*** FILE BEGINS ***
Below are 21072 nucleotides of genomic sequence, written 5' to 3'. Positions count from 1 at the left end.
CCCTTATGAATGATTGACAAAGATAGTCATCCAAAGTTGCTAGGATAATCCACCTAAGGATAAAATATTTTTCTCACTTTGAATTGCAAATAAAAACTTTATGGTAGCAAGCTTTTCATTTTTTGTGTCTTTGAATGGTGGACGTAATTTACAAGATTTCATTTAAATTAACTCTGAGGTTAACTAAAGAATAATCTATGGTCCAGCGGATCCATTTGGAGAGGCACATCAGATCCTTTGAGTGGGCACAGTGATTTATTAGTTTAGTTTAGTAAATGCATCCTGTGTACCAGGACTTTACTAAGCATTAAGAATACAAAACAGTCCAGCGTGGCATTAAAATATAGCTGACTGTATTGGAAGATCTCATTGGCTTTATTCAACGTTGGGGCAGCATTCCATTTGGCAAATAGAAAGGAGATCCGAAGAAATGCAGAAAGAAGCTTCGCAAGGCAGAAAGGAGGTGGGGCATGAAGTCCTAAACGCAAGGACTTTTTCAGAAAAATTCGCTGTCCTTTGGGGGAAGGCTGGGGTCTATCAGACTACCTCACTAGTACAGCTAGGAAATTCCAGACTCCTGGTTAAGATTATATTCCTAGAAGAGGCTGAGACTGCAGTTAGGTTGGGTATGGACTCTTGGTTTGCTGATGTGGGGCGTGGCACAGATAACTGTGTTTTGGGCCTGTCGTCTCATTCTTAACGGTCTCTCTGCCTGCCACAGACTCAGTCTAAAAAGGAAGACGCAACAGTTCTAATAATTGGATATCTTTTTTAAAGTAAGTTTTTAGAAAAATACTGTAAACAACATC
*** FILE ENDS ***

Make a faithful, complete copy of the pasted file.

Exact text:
Below are 21072 nucleotides of genomic sequence, written 5' to 3'. Positions count from 1 at the left end.
CCCTTATGAATGATTGACAAAGATAGTCATCCAAAGTTGCTAGGATAATCCACCTAAGGATAAAATATTTTTCTCACTTTGAATTGCAAATAAAAACTTTATGGTAGCAAGCTTTTCATTTTTTGTGTCTTTGAATGGTGGACGTAATTTACAAGATTTCATTTAAATTAACTCTGAGGTTAACTAAAGAATAATCTATGGTCCAGCGGATCCATTTGGAGAGGCACATCAGATCCTTTGAGTGGGCACAGTGATTTATTAGTTTAGTTTAGTAAATGCATCCTGTGTACCAGGACTTTACTAAGCATTAAGAATACAAAACAGTCCAGCGTGGCATTAAAATATAGCTGACTGTATTGGAAGATCTCATTGGCTTTATTCAACGTTGGGGCAGCATTCCATTTGGCAAATAGAAAGGAGATCCGAAGAAATGCAGAAAGAAGCTTCGCAAGGCAGAAAGGAGGTGGGGCATGAAGTCCTAAACGCAAGGACTTTTTCAGAAAAATTCGCTGTCCTTTGGGGGAAGGCTGGGGTCTATCAGACTACCTCACTAGTACAGCTAGGAAATTCCAGACTCCTGGTTAAGATTATATTCCTAGAAGAGGCTGAGACTGCAGTTAGGTTGGGTATGGACTCTTGGTTTGCTGATGTGGGGCGTGGCACAGATAACTGTGTTTTGGGCCTGTCGTCTCATTCTTAACGGTCTCTCTGCCTGCCACAGACTCAGTCTAAAAAGGAAGACGCAACAGTTCTAATAATTGGATATCTTTTTTAAAGTAAGTTTTTAGAAAAATACTGTAAACAACATC